DEAR AMY: I am lucky enough to have both parents still living and in general good health. They live independently in senior housing. I realize that with age comes a certain amount of "slowing down," however, one thing that seems to be slipping a little for them is general hygiene.
Sometimes they just smell a little "off," have greasy hair, bad breath or stray hairs growing in odd places. My mother has decided that they don't really need to wash their clothes often because they don't get dirty.
Well, they actually do get dirty — sometimes with small unseen spills or with daily human body odor that builds up after several wearings. Their facility does not have care available, otherwise I would ask for an assistant to clue them in. How do I bring this up without hurting the feelings of my dear parents?
— Querying Daughter
DEAR DAUGHTER: Sometimes older people lose some of their sense of smell (medications can cause this), along with other changes in their perceptions.
You can broach this by offering to help with some of the little daily chores and hygiene issues which might have become difficult for them. Tell your parents: "Sometimes it smells a little stale in here when I come in. How about I do your laundry for you every Saturday? We'll change the sheets together and launder all of your clothes."
Go through their closets with them to make sure they have clothes that they like and are easy for them to put on. Make sure their toothbrushes, cups, etc., are easy for them to use (there are great "adaptive" products available).
Also — please — offer to help them with their hair, etc. It may be challenging for them to see clearly what is out of place, and it might have become physically difficult to wash thoroughly. In my experience this sort of personal care offers a level of intimacy that might be beautiful for all of you.
If all of this would be too tough for you (or them), hiring a caregiver to come in to assist them a couple of afternoons a week could be the answer.
DEAR AMY: I am a professional woman in my mid-20s, and I recently split from my boyfriend of three years. I am moving out of our shared apartment.
Prior to moving in together, I got rid of a lot of my household items. Now, in my single state, in addition to replacing those small things, I also find myself having to make some much larger purchases for furniture.
I have a birthday coming up and plan to throw a brunch party. Is it inappropriate or tacky to have a small gift registry for my birthday?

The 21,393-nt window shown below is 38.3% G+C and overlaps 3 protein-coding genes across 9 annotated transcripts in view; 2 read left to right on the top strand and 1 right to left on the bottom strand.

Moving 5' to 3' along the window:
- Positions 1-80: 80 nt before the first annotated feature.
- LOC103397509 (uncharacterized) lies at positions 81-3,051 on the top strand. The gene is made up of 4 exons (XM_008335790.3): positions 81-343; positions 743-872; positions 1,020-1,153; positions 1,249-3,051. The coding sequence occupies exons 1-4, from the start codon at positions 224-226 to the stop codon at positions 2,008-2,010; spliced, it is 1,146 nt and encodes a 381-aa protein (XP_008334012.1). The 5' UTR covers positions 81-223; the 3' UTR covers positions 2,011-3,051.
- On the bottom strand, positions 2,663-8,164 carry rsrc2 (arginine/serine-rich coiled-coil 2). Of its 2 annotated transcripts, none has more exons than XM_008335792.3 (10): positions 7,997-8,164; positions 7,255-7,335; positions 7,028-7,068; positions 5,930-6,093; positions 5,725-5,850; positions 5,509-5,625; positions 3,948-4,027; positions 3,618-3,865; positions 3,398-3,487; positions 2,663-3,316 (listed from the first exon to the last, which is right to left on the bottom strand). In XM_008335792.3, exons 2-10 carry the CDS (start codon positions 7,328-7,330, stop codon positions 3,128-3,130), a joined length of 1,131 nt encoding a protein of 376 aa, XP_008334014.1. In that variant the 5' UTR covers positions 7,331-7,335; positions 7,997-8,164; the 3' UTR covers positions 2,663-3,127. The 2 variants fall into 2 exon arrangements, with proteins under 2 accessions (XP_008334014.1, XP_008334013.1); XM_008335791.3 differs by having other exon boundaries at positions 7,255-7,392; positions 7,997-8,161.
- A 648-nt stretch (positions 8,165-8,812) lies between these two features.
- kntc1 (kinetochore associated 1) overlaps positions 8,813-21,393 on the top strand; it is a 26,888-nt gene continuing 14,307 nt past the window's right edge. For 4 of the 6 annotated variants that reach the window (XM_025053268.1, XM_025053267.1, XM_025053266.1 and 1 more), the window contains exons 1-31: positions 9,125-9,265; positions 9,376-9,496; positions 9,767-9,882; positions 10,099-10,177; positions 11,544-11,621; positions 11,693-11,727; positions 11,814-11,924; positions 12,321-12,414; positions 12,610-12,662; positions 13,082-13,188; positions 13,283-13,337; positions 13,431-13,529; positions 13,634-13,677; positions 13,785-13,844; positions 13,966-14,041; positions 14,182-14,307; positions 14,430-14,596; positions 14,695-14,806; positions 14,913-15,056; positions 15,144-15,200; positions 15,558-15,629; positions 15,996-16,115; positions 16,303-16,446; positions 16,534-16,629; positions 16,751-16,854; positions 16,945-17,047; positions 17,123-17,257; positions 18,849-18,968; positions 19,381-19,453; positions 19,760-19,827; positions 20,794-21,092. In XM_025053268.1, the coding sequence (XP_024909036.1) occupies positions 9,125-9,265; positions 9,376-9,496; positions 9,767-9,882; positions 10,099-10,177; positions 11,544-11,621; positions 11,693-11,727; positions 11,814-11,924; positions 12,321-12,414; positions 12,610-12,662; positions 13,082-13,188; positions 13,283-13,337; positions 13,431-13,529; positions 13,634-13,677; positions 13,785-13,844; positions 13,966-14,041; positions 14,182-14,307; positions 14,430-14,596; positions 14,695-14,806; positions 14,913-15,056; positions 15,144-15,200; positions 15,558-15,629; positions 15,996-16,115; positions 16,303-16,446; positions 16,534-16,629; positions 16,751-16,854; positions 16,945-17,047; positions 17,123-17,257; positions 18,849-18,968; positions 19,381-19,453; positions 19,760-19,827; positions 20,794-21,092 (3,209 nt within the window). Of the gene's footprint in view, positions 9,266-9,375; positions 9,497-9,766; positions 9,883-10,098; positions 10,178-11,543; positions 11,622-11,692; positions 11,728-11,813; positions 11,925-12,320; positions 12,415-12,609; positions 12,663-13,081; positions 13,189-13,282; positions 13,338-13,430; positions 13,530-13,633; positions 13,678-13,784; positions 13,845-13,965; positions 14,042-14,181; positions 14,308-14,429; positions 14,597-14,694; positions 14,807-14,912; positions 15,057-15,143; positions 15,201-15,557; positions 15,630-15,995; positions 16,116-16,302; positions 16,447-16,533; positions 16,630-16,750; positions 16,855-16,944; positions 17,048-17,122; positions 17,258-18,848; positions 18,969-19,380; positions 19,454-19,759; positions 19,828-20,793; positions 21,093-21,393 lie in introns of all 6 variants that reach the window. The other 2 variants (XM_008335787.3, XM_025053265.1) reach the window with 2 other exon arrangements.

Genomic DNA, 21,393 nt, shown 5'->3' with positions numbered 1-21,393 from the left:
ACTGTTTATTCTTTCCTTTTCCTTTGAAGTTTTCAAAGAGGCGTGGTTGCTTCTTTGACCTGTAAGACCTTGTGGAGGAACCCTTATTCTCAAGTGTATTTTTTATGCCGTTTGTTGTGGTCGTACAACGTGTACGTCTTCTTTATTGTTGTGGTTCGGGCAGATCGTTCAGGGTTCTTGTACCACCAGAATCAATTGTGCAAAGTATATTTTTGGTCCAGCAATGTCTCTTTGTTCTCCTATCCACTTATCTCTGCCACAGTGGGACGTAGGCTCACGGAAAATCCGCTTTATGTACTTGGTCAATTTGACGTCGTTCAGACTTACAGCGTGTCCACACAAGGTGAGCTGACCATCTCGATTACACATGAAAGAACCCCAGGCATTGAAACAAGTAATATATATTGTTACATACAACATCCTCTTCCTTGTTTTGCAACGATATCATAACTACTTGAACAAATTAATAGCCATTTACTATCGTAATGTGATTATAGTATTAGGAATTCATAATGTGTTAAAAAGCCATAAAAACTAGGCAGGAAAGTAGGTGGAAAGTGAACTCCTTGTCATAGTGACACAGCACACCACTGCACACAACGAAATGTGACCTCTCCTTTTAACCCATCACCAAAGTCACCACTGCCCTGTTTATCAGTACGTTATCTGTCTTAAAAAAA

There are some things I really need. Is there a way to tactfully let them know that some household items under $20 would be preferred?
— Suddenly Single
DEAR SINGLE: You can approach this awkwardness by throwing yourself an "I'm Suddenly Single" birthday bash/apartment-warming party. Instead of a registry, you could ask your guests to help restock your kitchen with small implements. You cook the eggs — they bring the wooden spoons, dish towels, etc.
This leaves some room for your friends to be creative and personal with their giving, which I think most people enjoy.
DEAR AMY: Regarding reader responses to the letter from "Joan," who wondered if she should use a monetary gift for a dream trip or play it safe and use it for retirement: I am a hospice social worker. I have talked with many, many people about life decisions and regrets. Not one person has ever said he or she regrets not having more money. Most people wish they had taken advantage of opportunities for experiences it is too late to have.
I'm not suggesting we all live like grasshoppers. I work some extra shifts to pay for long-term care insurance. But it also helps to realize none of us is guaranteed a tomorrow, no matter what we do or how well we plan.
— Hospice Worker
DEAR WORKER: Working with people at the end of life certainly gives you an important perspective on how to live. Thank you.
Send questions via e-mail to email@example.com. Amy Dickinson's memoir, The Mighty Queens of Freeville: A Mother, a Daughter and the Town that Raised Them (Hyperion), is available in bookstores.